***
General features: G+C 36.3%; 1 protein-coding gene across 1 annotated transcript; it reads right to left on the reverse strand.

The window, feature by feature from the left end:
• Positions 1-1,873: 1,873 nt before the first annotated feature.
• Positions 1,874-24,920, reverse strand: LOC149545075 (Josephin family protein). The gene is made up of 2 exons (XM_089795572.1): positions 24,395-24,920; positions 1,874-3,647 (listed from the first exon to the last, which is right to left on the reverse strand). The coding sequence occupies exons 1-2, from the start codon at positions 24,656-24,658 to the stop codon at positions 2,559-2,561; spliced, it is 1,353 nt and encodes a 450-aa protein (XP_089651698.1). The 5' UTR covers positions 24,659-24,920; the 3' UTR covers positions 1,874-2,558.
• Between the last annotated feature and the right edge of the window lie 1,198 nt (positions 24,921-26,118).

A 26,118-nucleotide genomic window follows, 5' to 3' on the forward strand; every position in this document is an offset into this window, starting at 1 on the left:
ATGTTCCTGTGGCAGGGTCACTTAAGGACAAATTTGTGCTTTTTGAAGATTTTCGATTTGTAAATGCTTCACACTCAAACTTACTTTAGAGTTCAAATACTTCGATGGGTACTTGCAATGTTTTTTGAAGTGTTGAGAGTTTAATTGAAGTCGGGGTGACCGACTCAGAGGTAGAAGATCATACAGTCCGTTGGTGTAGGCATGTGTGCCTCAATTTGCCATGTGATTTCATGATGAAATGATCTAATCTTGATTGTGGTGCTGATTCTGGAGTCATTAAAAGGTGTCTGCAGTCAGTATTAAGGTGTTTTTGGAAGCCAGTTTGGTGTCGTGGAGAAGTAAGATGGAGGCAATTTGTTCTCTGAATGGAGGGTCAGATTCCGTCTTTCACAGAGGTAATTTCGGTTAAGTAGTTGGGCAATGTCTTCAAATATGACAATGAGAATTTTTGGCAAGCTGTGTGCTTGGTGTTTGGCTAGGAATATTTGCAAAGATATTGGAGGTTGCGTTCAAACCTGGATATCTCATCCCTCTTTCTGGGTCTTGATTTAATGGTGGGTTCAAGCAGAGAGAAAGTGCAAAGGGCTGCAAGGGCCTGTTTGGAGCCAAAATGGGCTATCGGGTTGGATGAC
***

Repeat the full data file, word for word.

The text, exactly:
General features: G+C 36.3%; 1 protein-coding gene across 1 annotated transcript; it reads right to left on the reverse strand.

The window, feature by feature from the left end:
• Positions 1-1,873: 1,873 nt before the first annotated feature.
• Positions 1,874-24,920, reverse strand: LOC149545075 (Josephin family protein). The gene is made up of 2 exons (XM_089795572.1): positions 24,395-24,920; positions 1,874-3,647 (listed from the first exon to the last, which is right to left on the reverse strand). The coding sequence occupies exons 1-2, from the start codon at positions 24,656-24,658 to the stop codon at positions 2,559-2,561; spliced, it is 1,353 nt and encodes a 450-aa protein (XP_089651698.1). The 5' UTR covers positions 24,659-24,920; the 3' UTR covers positions 1,874-2,558.
• Between the last annotated feature and the right edge of the window lie 1,198 nt (positions 24,921-26,118).

A 26,118-nucleotide genomic window follows, 5' to 3' on the forward strand; every position in this document is an offset into this window, starting at 1 on the left:
ATGTTCCTGTGGCAGGGTCACTTAAGGACAAATTTGTGCTTTTTGAAGATTTTCGATTTGTAAATGCTTCACACTCAAACTTACTTTAGAGTTCAAATACTTCGATGGGTACTTGCAATGTTTTTTGAAGTGTTGAGAGTTTAATTGAAGTCGGGGTGACCGACTCAGAGGTAGAAGATCATACAGTCCGTTGGTGTAGGCATGTGTGCCTCAATTTGCCATGTGATTTCATGATGAAATGATCTAATCTTGATTGTGGTGCTGATTCTGGAGTCATTAAAAGGTGTCTGCAGTCAGTATTAAGGTGTTTTTGGAAGCCAGTTTGGTGTCGTGGAGAAGTAAGATGGAGGCAATTTGTTCTCTGAATGGAGGGTCAGATTCCGTCTTTCACAGAGGTAATTTCGGTTAAGTAGTTGGGCAATGTCTTCAAATATGACAATGAGAATTTTTGGCAAGCTGTGTGCTTGGTGTTTGGCTAGGAATATTTGCAAAGATATTGGAGGTTGCGTTCAAACCTGGATATCTCATCCCTCTTTCTGGGTCTTGATTTAATGGTGGGTTCAAGCAGAGAGAAAGTGCAAAGGGCTGCAAGGGCCTGTTTGGAGCCAAAATGGGCTATCGGGTTGGATGAC